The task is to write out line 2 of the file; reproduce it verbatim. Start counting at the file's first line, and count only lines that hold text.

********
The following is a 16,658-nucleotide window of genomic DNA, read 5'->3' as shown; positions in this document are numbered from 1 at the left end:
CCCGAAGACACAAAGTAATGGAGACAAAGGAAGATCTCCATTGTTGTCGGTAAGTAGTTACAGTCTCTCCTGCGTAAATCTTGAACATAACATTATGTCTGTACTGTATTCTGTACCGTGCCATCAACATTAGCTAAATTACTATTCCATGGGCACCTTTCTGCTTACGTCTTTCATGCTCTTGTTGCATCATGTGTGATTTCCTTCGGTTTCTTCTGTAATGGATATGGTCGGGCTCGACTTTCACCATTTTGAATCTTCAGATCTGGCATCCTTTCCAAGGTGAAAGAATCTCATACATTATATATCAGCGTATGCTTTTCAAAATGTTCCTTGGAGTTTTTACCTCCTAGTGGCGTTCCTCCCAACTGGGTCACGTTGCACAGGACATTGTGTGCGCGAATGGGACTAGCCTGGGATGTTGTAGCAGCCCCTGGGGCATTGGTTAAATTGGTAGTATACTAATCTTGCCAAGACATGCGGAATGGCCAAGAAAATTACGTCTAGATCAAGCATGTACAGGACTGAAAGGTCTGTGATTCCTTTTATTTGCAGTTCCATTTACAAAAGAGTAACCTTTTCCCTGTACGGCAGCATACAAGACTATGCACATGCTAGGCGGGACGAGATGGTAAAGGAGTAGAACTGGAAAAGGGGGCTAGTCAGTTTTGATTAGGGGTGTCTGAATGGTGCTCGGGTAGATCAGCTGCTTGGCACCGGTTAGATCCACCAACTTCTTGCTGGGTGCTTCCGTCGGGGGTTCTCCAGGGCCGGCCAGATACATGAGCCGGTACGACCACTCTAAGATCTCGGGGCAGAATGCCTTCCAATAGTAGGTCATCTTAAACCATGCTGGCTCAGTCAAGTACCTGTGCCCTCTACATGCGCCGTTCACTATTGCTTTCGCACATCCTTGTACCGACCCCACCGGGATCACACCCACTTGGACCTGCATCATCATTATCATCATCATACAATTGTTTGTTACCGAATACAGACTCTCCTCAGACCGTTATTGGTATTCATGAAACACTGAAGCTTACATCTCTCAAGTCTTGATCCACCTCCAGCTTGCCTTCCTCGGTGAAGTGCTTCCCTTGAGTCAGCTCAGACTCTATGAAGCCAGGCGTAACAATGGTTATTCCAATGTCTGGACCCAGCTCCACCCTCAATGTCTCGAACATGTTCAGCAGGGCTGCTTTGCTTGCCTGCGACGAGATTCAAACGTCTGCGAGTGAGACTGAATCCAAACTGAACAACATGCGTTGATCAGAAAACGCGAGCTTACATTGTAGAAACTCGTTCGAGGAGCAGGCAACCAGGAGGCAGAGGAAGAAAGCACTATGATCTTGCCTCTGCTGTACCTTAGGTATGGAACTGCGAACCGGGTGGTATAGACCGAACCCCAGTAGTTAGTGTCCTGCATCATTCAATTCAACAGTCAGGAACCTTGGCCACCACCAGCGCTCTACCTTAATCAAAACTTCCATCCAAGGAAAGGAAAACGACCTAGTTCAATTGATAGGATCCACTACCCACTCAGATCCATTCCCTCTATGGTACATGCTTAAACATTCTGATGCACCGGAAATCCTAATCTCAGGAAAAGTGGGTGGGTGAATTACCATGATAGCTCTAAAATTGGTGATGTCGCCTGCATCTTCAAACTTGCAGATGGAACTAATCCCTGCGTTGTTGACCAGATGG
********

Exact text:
CCCGAAGACACAAAGTAATGGAGACAAAGGAAGATCTCCATTGTTGTCGGTAAGTAGTTACAGTCTCTCCTGCGTAAATCTTGAACATAACATTATGTCTGTACTGTATTCTGTACCGTGCCATCAACATTAGCTAAATTACTATTCCATGGGCACCTTTCTGCTTACGTCTTTCATGCTCTTGTTGCATCATGTGTGATTTCCTTCGGTTTCTTCTGTAATGGATATGGTCGGGCTCGACTTTCACCATTTTGAATCTTCAGATCTGGCATCCTTTCCAAGGTGAAAGAATCTCATACATTATATATCAGCGTATGCTTTTCAAAATGTTCCTTGGAGTTTTTACCTCCTAGTGGCGTTCCTCCCAACTGGGTCACGTTGCACAGGACATTGTGTGCGCGAATGGGACTAGCCTGGGATGTTGTAGCAGCCCCTGGGGCATTGGTTAAATTGGTAGTATACTAATCTTGCCAAGACATGCGGAATGGCCAAGAAAATTACGTCTAGATCAAGCATGTACAGGACTGAAAGGTCTGTGATTCCTTTTATTTGCAGTTCCATTTACAAAAGAGTAACCTTTTCCCTGTACGGCAGCATACAAGACTATGCACATGCTAGGCGGGACGAGATGGTAAAGGAGTAGAACTGGAAAAGGGGGCTAGTCAGTTTTGATTAGGGGTGTCTGAATGGTGCTCGGGTAGATCAGCTGCTTGGCACCGGTTAGATCCACCAACTTCTTGCTGGGTGCTTCCGTCGGGGGTTCTCCAGGGCCGGCCAGATACATGAGCCGGTACGACCACTCTAAGATCTCGGGGCAGAATGCCTTCCAATAGTAGGTCATCTTAAACCATGCTGGCTCAGTCAAGTACCTGTGCCCTCTACATGCGCCGTTCACTATTGCTTTCGCACATCCTTGTACCGACCCCACCGGGATCACACCCACTTGGACCTGCATCATCATTATCATCATCATACAATTGTTTGTTACCGAATACAGACTCTCCTCAGACCGTTATTGGTATTCATGAAACACTGAAGCTTACATCTCTCAAGTCTTGATCCACCTCCAGCTTGCCTTCCTCGGTGAAGTGCTTCCCTTGAGTCAGCTCAGACTCTATGAAGCCAGGCGTAACAATGGTTATTCCAATGTCTGGACCCAGCTCCACCCTCAATGTCTCGAACATGTTCAGCAGGGCTGCTTTGCTTGCCTGCGACGAGATTCAAACGTCTGCGAGTGAGACTGAATCCAAACTGAACAACATGCGTTGATCAGAAAACGCGAGCTTACATTGTAGAAACTCGTTCGAGGAGCAGGCAACCAGGAGGCAGAGGAAGAAAGCACTATGATCTTGCCTCTGCTGTACCTTAGGTATGGAACTGCGAACCGGGTGGTATAGACCGAACCCCAGTAGTTAGTGTCCTGCATCATTCAATTCAACAGTCAGGAACCTTGGCCACCACCAGCGCTCTACCTTAATCAAAACTTCCATCCAAGGAAAGGAAAACGACCTAGTTCAATTGATAGGATCCACTACCCACTCAGATCCATTCCCTCTATGGTACATGCTTAAACATTCTGATGCACCGGAAATCCTAATCTCAGGAAAAGTGGGTGGGTGAATTACCATGATAGCTCTAAAATTGGTGATGTCGCCTGCATCTTCAAACTTGCAGATGGAACTAATCCCTGCGTTGTTGACCAGATGG